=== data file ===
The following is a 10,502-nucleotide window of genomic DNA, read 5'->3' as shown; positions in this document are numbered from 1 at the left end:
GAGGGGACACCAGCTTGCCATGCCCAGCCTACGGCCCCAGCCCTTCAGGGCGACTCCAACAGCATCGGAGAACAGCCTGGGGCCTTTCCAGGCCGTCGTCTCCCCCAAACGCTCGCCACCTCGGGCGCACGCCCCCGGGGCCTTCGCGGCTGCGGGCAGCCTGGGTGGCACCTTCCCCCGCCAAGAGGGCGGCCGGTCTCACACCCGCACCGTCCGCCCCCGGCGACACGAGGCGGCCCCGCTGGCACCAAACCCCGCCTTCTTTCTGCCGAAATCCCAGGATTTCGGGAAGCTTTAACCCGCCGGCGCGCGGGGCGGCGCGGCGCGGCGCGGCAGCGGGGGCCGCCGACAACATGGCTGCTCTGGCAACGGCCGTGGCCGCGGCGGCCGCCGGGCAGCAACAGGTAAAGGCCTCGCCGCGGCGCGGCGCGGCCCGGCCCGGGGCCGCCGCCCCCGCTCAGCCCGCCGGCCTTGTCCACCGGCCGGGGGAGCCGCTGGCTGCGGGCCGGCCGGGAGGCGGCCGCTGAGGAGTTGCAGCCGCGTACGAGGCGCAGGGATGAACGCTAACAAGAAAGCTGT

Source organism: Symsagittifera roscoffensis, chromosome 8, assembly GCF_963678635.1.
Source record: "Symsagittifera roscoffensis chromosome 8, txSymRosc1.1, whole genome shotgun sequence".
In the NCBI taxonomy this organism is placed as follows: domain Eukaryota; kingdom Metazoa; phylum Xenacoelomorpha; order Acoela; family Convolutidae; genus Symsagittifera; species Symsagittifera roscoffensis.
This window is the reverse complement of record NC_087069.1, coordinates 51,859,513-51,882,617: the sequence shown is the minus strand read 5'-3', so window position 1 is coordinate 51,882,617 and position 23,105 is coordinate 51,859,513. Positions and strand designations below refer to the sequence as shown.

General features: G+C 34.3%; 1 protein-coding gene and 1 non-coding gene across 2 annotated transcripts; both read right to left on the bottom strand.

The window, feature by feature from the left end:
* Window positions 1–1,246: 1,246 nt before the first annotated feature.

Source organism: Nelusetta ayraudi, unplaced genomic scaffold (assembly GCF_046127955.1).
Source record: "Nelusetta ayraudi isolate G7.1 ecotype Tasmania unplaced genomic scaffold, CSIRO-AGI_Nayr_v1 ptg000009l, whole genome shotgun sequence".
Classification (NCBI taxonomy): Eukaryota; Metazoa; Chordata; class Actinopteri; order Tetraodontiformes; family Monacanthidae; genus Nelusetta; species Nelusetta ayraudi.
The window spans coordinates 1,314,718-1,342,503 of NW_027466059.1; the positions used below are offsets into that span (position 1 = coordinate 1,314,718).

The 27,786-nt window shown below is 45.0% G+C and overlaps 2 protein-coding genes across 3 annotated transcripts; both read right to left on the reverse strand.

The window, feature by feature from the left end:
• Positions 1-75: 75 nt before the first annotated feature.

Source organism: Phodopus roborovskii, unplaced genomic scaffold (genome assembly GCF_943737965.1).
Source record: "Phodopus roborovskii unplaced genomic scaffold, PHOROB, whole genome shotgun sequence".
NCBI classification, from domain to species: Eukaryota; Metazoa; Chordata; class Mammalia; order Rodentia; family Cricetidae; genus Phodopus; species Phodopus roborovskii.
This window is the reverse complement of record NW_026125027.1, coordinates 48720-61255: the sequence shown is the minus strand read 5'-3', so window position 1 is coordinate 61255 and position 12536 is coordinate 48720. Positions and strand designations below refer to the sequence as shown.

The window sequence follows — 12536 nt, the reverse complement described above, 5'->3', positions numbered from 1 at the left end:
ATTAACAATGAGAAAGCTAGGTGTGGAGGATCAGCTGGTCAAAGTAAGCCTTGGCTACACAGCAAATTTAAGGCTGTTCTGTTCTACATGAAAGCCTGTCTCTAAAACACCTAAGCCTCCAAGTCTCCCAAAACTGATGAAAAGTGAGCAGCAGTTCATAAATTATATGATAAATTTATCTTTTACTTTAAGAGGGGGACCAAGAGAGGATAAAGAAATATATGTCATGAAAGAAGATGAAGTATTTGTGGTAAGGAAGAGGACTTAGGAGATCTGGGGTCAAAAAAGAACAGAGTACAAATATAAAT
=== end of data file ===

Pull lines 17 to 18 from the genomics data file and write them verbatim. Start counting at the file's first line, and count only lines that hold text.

Source organism: Phodopus roborovskii, unplaced genomic scaffold (genome assembly GCF_943737965.1).
Source record: "Phodopus roborovskii unplaced genomic scaffold, PHOROB, whole genome shotgun sequence".